Definition and Examples of Interjections

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Danielle McLeod

Danielle McLeod is a highly qualified secondary English Language Arts Instructor who brings a diverse educational background to her classroom. With degrees in science, English, and literacy, she has worked to create cross-curricular materials to bridge learning gaps and help students focus on effective writing and speech techniques. Currently working as a dual credit technical writing instructor at a Career and Technical Education Center, her curriculum development surrounds student focus on effective communication for future career choices.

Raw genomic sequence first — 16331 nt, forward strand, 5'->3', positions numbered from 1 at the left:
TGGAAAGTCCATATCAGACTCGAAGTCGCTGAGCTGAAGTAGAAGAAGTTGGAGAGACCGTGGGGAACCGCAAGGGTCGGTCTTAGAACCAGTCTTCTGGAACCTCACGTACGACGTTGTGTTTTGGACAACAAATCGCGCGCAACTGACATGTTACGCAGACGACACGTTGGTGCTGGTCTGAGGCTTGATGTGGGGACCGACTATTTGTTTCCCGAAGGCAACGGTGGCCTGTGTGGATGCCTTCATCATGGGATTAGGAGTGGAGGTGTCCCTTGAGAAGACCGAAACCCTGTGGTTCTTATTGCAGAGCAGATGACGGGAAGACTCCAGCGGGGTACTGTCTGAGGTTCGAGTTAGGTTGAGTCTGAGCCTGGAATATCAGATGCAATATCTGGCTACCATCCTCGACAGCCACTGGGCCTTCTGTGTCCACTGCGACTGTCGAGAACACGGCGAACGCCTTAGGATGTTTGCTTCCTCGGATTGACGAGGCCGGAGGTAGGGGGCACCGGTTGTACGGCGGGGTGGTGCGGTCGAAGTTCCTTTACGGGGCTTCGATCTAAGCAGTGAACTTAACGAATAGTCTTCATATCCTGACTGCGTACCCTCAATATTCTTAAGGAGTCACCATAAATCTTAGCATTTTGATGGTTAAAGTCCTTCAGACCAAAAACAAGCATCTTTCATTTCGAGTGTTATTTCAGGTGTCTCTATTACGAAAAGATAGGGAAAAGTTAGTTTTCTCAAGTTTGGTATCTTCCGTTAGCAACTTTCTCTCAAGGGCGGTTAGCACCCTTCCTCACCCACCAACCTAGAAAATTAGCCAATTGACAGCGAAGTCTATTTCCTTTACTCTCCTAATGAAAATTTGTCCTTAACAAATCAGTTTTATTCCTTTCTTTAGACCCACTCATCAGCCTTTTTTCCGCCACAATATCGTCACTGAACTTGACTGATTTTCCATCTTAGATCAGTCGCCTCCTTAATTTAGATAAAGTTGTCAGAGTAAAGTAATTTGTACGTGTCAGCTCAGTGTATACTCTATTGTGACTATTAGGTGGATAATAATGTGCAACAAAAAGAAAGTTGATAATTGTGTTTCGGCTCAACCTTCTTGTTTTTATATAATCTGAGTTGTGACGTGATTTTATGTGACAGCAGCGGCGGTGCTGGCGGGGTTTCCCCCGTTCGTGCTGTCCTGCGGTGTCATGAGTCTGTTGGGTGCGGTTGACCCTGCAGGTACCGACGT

Every day we fill our speech with emotion and tone, expressing directions, thoughts, opinions, and reflections in a manner that is much more than words. 

Although a person cannot hear us physically when they read our writing, there are multiple ways to apply words to sentence structure to help the words come to life. 

One of those ways is through the use of interjections. These words can help convey emotion within a sentence or as a standalone exclamation. They are clarifying in nature and provide you with the means to express yourself accurately. 

Interjections are words, phrases, or sounds used to express emotion in writing and speech. When used alone, follow with an exclamation point or question mark, and when used in a sentence, follow with a comma. Common interjections include wow, shh, oops, hey, ouch, and aw. 

Interjections are Parts of Speech